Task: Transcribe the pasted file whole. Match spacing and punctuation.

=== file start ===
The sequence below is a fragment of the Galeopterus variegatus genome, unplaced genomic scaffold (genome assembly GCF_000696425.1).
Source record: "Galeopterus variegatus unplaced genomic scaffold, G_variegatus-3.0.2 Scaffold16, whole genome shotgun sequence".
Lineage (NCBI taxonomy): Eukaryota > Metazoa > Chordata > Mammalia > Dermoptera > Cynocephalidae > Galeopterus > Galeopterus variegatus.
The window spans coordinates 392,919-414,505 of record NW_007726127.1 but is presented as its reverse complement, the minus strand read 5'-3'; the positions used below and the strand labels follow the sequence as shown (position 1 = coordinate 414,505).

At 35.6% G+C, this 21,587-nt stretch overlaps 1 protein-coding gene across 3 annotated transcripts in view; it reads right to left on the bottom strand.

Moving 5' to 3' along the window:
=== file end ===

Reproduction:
The sequence below is a fragment of the Galeopterus variegatus genome, unplaced genomic scaffold (genome assembly GCF_000696425.1).
Source record: "Galeopterus variegatus unplaced genomic scaffold, G_variegatus-3.0.2 Scaffold16, whole genome shotgun sequence".
Lineage (NCBI taxonomy): Eukaryota > Metazoa > Chordata > Mammalia > Dermoptera > Cynocephalidae > Galeopterus > Galeopterus variegatus.
The window spans coordinates 392,919-414,505 of record NW_007726127.1 but is presented as its reverse complement, the minus strand read 5'-3'; the positions used below and the strand labels follow the sequence as shown (position 1 = coordinate 414,505).

At 35.6% G+C, this 21,587-nt stretch overlaps 1 protein-coding gene across 3 annotated transcripts in view; it reads right to left on the bottom strand.

Moving 5' to 3' along the window: